In January of 2012, the Internal Revenue Service amended Section 104 of the IRS Code, providing an important change in tax regulations for plaintiffs in Illinois personal injury cases.
The amendment broadens the category of income received as a result of a personal injury or physical sickness that can be excluded from gross income. The new regulation removes the requirement that damages received from a legal suit, action or settlement must be based upon "tort or tort type rights" in order to qualify as an exclusion from gross income.
The "tort type rights" test was initially intended to distinguish between damages for personal injuries and other types of damages, such as damages for breach of contract. With the new amendment, however, the exclusion from gross income may apply to damages recovered for personal physical injury or physical sickness under a statute that does not provide for a broad range of remedies. Also, the injury need not be defined as a tort under state or common law.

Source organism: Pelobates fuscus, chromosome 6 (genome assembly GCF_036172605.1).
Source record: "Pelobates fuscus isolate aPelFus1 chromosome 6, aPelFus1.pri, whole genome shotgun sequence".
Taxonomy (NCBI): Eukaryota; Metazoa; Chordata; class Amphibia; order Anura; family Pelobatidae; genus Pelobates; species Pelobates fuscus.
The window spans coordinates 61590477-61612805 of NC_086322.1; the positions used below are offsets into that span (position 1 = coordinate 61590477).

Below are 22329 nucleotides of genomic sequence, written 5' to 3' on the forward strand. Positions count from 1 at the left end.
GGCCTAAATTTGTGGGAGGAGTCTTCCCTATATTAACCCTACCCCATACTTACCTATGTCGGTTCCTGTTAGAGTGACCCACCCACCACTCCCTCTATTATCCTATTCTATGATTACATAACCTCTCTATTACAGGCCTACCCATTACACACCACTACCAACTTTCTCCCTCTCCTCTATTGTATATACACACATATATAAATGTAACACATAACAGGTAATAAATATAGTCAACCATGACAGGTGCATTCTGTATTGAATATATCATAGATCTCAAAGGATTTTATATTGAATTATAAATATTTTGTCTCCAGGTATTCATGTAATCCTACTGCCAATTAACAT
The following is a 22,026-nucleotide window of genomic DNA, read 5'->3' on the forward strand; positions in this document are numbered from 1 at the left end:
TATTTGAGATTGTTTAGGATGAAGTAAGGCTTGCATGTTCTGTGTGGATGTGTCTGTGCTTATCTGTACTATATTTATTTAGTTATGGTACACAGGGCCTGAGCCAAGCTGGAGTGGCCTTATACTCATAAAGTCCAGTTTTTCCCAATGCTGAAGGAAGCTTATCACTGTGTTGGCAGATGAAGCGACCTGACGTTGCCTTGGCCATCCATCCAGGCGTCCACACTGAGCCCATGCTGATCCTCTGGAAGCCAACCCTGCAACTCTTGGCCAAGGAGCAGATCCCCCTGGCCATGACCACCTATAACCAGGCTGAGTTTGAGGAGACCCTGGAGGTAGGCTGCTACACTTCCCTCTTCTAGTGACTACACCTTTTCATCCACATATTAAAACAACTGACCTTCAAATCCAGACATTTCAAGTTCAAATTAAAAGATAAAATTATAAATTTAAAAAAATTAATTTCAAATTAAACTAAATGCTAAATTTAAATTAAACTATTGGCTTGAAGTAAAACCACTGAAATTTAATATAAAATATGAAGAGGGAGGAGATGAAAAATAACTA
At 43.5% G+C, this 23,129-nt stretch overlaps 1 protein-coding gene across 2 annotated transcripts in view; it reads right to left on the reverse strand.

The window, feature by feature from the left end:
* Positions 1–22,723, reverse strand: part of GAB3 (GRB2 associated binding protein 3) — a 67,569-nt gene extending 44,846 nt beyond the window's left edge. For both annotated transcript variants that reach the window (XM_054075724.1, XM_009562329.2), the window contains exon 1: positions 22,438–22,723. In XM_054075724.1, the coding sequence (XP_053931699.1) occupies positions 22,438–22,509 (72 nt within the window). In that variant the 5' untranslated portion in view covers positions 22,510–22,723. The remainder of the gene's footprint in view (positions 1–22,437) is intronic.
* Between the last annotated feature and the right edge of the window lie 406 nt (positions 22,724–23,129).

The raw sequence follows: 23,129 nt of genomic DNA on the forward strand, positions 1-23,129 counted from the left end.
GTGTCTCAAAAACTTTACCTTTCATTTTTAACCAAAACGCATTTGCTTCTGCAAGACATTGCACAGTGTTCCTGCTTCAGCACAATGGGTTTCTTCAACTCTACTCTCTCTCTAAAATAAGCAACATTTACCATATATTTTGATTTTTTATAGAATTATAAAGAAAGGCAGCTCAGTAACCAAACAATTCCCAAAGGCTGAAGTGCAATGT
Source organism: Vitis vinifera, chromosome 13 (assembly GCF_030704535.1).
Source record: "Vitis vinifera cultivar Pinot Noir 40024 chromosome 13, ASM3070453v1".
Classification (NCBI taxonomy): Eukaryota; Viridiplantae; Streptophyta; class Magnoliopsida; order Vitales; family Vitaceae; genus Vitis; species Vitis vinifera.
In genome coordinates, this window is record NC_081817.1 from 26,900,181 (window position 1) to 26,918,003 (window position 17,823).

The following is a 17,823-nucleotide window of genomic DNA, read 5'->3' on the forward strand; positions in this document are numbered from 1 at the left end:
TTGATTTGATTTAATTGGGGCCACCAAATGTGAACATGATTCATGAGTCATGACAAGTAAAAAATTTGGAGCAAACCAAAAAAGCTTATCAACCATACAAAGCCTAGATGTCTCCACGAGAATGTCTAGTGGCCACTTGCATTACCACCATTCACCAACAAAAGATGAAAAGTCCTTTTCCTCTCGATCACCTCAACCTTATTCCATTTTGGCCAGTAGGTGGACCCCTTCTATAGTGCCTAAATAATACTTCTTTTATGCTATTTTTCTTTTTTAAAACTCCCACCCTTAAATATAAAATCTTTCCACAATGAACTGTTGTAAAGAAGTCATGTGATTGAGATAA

While the IRS Code still limits the exclusion to damages for personal physical injury or physical sickness, the regulations do permit the exclusion of damages for emotional distress to the extent the emotional distress is attributable to a physical injury or physical sickness.
The new rule helps to clarify tax obligations related to monetary damages received for physical injury or emotional distress.
Source: Sally P. Schreiber, "IRS issues final regs on exclusion of damages for personal physical injury," Journal of Accountancy, January 20, 2012